Hillary Clinton is getting called out for making two misleading assertions about a 2005 law shielding gun companies from some liability.
"Probably one of the most egregious, wrong pieces of legislation that ever passed the Congress when it comes to this issue is to protect gun-sellers and gun-makers from liability," the former secretary of state and leading Democratic presidential candidate said in Iowa on Oct. 7. "They are the only business in America that is wholly protected from any kind of liability. They can sell a gun to someone they know they shouldn't, and they won't be sued. There will be no consequences."
PolitiFact deemed Clinton’s two assertions about the law false: the law does not shield the gun industry from “any kind of liability,” and the gun industry is also not the “only” industry to get such liability protection.
During Tuesday's Democratic primary debate, Clinton criticized Sanders for voting for the bill that she voted against.
PolitiFact stated, “The gun industry is susceptible to some lawsuits, and there are federal laws restricting liability for a number of other types of businesses.”
The Protection of Lawful Commerce in Arms Act, signed by President George W. Bush, protects gun dealers and manufacturers from lawsuits when their products are misused. Thus, if someone uses a legally purchased gun to commit murder, the gun dealer or manufacturer can’t be liable, PolitiFact explained.
Clinton goes too far in saying the gun industry is "wholly protected from any kind of liability."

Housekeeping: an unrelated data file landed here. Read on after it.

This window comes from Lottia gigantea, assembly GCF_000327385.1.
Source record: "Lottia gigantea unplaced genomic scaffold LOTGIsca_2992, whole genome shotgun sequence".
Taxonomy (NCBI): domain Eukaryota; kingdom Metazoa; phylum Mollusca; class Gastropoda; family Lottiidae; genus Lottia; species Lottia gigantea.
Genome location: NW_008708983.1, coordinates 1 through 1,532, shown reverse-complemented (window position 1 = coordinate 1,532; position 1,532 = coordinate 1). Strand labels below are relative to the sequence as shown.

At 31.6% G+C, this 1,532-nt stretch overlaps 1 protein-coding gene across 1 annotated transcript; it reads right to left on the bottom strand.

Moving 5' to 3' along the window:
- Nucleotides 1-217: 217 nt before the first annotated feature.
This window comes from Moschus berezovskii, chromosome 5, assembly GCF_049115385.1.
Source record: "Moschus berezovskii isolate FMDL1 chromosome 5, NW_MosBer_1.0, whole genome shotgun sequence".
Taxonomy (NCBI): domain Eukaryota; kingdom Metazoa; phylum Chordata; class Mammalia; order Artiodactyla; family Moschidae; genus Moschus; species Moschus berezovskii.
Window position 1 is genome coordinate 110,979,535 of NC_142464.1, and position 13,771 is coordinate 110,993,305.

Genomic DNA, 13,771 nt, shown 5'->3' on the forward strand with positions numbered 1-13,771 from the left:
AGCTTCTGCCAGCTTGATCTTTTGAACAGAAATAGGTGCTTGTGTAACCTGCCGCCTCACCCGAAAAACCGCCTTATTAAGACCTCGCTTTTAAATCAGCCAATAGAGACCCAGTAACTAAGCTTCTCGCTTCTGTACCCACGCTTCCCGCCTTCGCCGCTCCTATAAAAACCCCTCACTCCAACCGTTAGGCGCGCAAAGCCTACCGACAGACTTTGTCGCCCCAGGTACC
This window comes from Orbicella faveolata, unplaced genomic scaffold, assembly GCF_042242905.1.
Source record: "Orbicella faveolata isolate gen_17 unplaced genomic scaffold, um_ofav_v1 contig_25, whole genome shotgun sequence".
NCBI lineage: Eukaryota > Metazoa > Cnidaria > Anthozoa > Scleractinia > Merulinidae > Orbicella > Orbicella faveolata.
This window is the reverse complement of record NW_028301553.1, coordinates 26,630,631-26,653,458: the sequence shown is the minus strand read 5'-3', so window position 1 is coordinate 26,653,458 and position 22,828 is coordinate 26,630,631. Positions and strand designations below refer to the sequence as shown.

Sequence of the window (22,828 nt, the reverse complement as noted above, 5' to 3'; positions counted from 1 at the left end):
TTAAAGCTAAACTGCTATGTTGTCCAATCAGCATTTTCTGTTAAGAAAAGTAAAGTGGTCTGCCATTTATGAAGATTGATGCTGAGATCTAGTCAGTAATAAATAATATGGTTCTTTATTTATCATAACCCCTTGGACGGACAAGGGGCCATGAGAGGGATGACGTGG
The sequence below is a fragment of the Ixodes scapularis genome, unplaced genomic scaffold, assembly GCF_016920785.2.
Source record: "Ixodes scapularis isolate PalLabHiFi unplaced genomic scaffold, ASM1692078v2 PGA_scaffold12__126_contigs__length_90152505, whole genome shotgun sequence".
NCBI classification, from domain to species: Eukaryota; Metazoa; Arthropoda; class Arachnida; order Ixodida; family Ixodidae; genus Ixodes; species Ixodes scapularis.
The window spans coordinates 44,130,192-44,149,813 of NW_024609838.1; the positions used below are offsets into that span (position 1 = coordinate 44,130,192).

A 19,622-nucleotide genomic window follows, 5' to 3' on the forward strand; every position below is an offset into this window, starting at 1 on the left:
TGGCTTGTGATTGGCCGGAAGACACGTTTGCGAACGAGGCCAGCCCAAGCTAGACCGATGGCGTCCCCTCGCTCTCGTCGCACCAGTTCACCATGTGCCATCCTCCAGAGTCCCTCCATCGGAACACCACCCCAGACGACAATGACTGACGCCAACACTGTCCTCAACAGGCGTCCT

The law lists several situations that are not protected from liability. It does not protect gun dealers who transfer a gun knowing it would be used for criminal purposes, nor those who knowingly break state or federal law if the violation results in harm. Gun manufacturers can also be sued if the gun, when used properly, causes injury because the product is defective.
"The statement is incorrect insofar as it suggests that gun makers are totally free from liability," said Adam Winkler, a law professor at the University of California Los Angeles who specializes in gun law.
Further, the gun industry is not the “only” industry to get such protection:
The act "is not the first federal law to grant a particular industry immunity from tort liability," said Timothy Lytton, a law professor at Georgia State University, who edited a book on gun industry litigation.
Possibly the most analogous rule -- in that it protects a specific group of potential defendants from a specific liability theory -- is one that offers some immunity to online service providers, said John Goldberg, a law professor at Harvard University and an expert in tort law, in an email to PolitiFact. Section 230 of the Communications Decency Act blocks victims of online defamation from suing service providers (like Comcast) and content providers (like YouTube) for failing to monitor or remove defamatory posts uploaded by customers [...]
Most of the experts we surveyed also mentioned a vaccine manufacturer liability law passed in the 1980s. Under the law, victims of injuries that they say were caused by defective vaccines are not allowed to sue vaccine manufacturers. This differs from the gun legislation, however, because it established the Vaccine Injury Compensation Program, through which alleged victims can make a claim and receive compensation.